Payroll fraud (also called worker misclassification and workplace fraud) is the illegal practice of designating an employee as a "1099 worker" or an independent contractor. Unscrupulous employers do this to avoid paying payroll taxes, unemployment tax, or workers’ compensation insurance and are therefore able to submit lower bids for projects, undercutting responsible contractors. Several states have already passed laws to penalize those who cheat workers and taxing agencies in this way, and two bills are currently being considered which would provide federal legislation to end this practice and that of wage theft. They are The Fair Playing Field Act, introduced by Senator Kerry and a number of co-sponsors and The Employee Misclassification Prevention Act.

A 98-page report produced by Stockton University’s William J. Hughes Center for Public Policy last June presents a detailed look into the “underground construction industry” in New Jersey.  Titled The Underground Construction Economy in New Jersey, the report lists specific ways that “off-the-books labor,” also called worker misclassification, damages the construction industry, cheats the misclassified workers, and costs the state government and ultimately local taxpayers millions of dollars each year.  Best practices for dealing with the illegal practice are identified in the report, and the report concludes with 15 policy recommendations for the State.  From page 12 of the report:

“Based on the review of best practices in other states, we outline 15 policy recommendations for the State of New Jersey (page 90). Recommendations #1 through #4 are related to the structure and functions of state government entities that have duties related to employee misclassification.   Read more » about Research Report: The Underground Construction Economy in New Jersey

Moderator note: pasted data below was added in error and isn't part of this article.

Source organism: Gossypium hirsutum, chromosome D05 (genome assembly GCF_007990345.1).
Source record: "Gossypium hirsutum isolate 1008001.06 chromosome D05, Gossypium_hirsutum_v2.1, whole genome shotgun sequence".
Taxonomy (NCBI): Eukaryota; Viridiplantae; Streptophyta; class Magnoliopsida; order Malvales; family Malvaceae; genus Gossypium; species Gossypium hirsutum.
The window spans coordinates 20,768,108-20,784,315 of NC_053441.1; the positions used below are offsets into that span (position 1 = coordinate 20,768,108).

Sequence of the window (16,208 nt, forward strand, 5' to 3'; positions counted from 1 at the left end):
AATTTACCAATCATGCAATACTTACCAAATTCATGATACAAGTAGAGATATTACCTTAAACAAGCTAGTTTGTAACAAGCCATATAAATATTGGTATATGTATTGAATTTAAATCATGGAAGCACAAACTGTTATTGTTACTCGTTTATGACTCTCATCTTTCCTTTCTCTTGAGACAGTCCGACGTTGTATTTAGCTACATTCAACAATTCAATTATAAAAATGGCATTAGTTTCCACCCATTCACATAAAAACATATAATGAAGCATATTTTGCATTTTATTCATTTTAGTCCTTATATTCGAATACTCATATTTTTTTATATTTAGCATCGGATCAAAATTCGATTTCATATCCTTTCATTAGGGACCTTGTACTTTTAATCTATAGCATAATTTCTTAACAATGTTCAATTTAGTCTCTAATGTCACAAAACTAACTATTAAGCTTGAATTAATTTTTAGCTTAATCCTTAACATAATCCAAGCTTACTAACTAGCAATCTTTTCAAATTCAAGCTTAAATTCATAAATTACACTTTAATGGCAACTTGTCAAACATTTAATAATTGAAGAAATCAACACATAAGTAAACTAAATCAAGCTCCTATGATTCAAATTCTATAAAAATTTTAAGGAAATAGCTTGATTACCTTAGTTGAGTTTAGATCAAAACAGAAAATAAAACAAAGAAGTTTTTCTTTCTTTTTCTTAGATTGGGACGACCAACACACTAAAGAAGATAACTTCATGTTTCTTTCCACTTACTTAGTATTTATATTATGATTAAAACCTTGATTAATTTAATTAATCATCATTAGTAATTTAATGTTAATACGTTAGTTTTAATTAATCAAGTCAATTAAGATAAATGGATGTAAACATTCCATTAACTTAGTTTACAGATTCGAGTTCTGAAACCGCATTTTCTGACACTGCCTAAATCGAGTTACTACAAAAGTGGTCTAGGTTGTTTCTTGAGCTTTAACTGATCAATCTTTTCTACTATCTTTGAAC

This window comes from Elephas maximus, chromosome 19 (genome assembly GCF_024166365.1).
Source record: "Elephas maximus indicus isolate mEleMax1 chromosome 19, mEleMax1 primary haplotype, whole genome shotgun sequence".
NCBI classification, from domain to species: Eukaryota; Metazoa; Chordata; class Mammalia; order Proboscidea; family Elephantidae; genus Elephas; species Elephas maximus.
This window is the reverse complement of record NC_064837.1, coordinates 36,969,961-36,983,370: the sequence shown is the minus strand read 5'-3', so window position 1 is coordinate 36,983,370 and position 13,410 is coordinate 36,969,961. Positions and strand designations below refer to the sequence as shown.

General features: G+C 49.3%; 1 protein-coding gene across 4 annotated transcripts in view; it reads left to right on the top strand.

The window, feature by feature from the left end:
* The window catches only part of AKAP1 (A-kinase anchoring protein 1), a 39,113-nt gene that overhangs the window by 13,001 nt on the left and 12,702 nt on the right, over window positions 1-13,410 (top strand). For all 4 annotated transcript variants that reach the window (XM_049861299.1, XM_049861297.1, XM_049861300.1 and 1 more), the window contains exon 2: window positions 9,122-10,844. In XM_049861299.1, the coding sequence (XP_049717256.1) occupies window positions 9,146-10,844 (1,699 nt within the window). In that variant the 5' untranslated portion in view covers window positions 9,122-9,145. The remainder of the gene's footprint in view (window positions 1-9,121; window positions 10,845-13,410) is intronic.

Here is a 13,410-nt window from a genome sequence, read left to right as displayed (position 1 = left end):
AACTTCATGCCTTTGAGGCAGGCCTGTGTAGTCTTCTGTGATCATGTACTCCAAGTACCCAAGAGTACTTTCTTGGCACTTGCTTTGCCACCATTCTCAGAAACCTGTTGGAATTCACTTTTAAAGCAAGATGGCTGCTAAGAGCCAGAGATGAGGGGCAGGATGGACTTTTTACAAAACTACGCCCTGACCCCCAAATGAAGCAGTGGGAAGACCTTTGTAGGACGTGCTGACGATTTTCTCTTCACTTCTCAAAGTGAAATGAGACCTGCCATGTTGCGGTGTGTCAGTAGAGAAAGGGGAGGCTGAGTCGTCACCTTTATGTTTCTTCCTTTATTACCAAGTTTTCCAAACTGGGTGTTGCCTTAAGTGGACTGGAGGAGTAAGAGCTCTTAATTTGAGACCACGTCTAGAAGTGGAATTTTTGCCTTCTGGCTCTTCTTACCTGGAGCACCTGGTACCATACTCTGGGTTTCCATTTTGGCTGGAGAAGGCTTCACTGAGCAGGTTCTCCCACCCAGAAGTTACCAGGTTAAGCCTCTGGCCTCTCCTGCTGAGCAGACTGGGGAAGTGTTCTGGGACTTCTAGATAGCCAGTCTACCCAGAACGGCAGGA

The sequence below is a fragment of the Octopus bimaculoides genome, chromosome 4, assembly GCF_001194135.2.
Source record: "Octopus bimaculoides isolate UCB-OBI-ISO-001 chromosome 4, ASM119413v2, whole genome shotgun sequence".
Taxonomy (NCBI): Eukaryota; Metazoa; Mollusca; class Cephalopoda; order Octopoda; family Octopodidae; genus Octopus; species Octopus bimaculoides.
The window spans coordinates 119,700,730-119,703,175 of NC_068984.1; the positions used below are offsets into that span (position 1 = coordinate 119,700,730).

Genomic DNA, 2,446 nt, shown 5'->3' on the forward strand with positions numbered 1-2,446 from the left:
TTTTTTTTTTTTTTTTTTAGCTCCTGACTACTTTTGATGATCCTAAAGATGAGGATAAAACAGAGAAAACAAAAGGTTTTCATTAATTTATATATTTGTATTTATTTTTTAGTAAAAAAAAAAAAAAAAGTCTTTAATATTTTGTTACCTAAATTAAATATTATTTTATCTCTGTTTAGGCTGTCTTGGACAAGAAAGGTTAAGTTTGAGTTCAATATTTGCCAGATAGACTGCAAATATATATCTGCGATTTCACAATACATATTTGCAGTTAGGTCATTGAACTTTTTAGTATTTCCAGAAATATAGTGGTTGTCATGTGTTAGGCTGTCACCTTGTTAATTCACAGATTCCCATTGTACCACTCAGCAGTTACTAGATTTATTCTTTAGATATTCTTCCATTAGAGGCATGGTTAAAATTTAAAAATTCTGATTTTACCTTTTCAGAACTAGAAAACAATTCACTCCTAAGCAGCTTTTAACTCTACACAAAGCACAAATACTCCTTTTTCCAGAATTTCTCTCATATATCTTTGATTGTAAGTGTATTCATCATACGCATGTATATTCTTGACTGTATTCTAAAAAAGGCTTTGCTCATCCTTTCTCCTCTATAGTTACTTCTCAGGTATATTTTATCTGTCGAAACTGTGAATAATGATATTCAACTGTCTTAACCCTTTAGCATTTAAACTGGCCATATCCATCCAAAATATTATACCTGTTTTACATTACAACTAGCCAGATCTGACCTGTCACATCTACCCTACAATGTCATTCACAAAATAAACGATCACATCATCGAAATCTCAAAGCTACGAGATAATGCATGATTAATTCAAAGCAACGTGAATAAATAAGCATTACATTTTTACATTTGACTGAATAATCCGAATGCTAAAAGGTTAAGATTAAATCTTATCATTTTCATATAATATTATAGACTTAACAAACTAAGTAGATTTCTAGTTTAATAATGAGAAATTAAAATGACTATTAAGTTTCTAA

As the debate about illegal immigration rages at the national level thanks to the vitriolic rhetoric of Republican presidential nominee Donald Trump, it's high time for all of us to take a look at how the broken system is negatively affecting people right here in our own community.

My entire career has been spent in construction, so I've been perfectly positioned to see how this mess has evolved over the past few decades. Rather than rehash arguments I've made previously - arguments I will continue to make in the future - I'd like to share with you the story of a young woman whose experience is all too common here in Southeast Texas.    Read more » about What Immigration Reality Looks Like for Workers

An agreement between the United States Department of Labor (DOL) and North Carolina’s Industrial Commission was signed last week in an effort to coordinate resources to crack down on worker misclassification in the state.  An article in the News and Observer, a regional publication serving the North Carolina Triangle, offered the following details:

“The agreement allows federal officials to share their data and knowledge with North Carolina officials, much as they have with 32 other states working to combat misclassification.  Federal officials have agreed to join some of the state’s efforts to investigate certain employers who have been flagged as likely offenders.   Read more » about North Carolina Agrees to Work with the US Department of Labor to Curtail Misclassification

With each passing day, state and federal governments are getting more serious about rooting out and eliminating worker misclassification, sometimes known as payroll fraud. But much more must be done to end what has been called a "cancer...eating at the heart of our industry."

Regular readers of Construction Citizen know that worker misclassification happens when a company pretends its employees are “independent subcontractors” with the intent of skirting payroll taxes and benefits like workers’ compensation insurance and – because of their reduced labor costs – are able to submit lower bids for projects, undercutting ethical contractors.